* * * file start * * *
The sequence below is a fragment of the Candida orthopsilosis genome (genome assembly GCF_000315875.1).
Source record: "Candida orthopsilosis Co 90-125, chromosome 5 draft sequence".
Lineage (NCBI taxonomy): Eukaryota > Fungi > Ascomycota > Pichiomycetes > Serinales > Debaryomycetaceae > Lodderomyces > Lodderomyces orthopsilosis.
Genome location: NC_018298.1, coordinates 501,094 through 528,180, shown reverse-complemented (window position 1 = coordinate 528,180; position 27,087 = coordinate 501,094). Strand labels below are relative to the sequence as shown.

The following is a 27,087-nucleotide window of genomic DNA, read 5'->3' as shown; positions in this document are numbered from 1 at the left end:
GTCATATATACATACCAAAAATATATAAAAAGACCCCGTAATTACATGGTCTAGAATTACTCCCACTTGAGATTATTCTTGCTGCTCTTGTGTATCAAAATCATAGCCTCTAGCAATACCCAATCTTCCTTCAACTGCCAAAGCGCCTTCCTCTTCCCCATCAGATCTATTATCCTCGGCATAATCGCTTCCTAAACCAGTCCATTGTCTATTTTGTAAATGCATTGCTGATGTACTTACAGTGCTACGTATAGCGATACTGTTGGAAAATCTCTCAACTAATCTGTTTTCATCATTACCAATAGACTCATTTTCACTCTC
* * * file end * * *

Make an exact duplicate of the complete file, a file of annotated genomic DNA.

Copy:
The sequence below is a fragment of the Candida orthopsilosis genome (genome assembly GCF_000315875.1).
Source record: "Candida orthopsilosis Co 90-125, chromosome 5 draft sequence".
Lineage (NCBI taxonomy): Eukaryota > Fungi > Ascomycota > Pichiomycetes > Serinales > Debaryomycetaceae > Lodderomyces > Lodderomyces orthopsilosis.
Genome location: NC_018298.1, coordinates 501,094 through 528,180, shown reverse-complemented (window position 1 = coordinate 528,180; position 27,087 = coordinate 501,094). Strand labels below are relative to the sequence as shown.

The following is a 27,087-nucleotide window of genomic DNA, read 5'->3' as shown; positions in this document are numbered from 1 at the left end:
GTCATATATACATACCAAAAATATATAAAAAGACCCCGTAATTACATGGTCTAGAATTACTCCCACTTGAGATTATTCTTGCTGCTCTTGTGTATCAAAATCATAGCCTCTAGCAATACCCAATCTTCCTTCAACTGCCAAAGCGCCTTCCTCTTCCCCATCAGATCTATTATCCTCGGCATAATCGCTTCCTAAACCAGTCCATTGTCTATTTTGTAAATGCATTGCTGATGTACTTACAGTGCTACGTATAGCGATACTGTTGGAAAATCTCTCAACTAATCTGTTTTCATCATTACCAATAGACTCATTTTCACTCTC